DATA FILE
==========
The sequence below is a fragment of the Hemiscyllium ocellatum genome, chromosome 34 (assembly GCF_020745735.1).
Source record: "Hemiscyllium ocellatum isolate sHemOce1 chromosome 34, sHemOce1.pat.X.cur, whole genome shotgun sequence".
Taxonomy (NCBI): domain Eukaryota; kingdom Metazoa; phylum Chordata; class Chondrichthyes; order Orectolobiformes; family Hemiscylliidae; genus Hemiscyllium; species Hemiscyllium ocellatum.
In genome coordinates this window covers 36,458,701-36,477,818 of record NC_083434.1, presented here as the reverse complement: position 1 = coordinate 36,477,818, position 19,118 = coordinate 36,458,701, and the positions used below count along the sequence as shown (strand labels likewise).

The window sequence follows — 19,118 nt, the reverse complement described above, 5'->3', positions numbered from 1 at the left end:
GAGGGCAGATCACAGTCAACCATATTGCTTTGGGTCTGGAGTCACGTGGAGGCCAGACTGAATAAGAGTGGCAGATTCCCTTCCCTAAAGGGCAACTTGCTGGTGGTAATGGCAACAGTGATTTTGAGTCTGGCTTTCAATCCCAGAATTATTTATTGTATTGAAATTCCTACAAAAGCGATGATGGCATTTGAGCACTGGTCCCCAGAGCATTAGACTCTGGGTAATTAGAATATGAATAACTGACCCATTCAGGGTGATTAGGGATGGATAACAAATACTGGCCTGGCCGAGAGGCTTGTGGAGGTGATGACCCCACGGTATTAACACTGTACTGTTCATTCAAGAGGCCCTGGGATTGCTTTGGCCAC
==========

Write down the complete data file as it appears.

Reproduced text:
The sequence below is a fragment of the Hemiscyllium ocellatum genome, chromosome 34 (assembly GCF_020745735.1).
Source record: "Hemiscyllium ocellatum isolate sHemOce1 chromosome 34, sHemOce1.pat.X.cur, whole genome shotgun sequence".
Taxonomy (NCBI): domain Eukaryota; kingdom Metazoa; phylum Chordata; class Chondrichthyes; order Orectolobiformes; family Hemiscylliidae; genus Hemiscyllium; species Hemiscyllium ocellatum.
In genome coordinates this window covers 36,458,701-36,477,818 of record NC_083434.1, presented here as the reverse complement: position 1 = coordinate 36,477,818, position 19,118 = coordinate 36,458,701, and the positions used below count along the sequence as shown (strand labels likewise).

The window sequence follows — 19,118 nt, the reverse complement described above, 5'->3', positions numbered from 1 at the left end:
GAGGGCAGATCACAGTCAACCATATTGCTTTGGGTCTGGAGTCACGTGGAGGCCAGACTGAATAAGAGTGGCAGATTCCCTTCCCTAAAGGGCAACTTGCTGGTGGTAATGGCAACAGTGATTTTGAGTCTGGCTTTCAATCCCAGAATTATTTATTGTATTGAAATTCCTACAAAAGCGATGATGGCATTTGAGCACTGGTCCCCAGAGCATTAGACTCTGGGTAATTAGAATATGAATAACTGACCCATTCAGGGTGATTAGGGATGGATAACAAATACTGGCCTGGCCGAGAGGCTTGTGGAGGTGATGACCCCACGGTATTAACACTGTACTGTTCATTCAAGAGGCCCTGGGATTGCTTTGGCCAC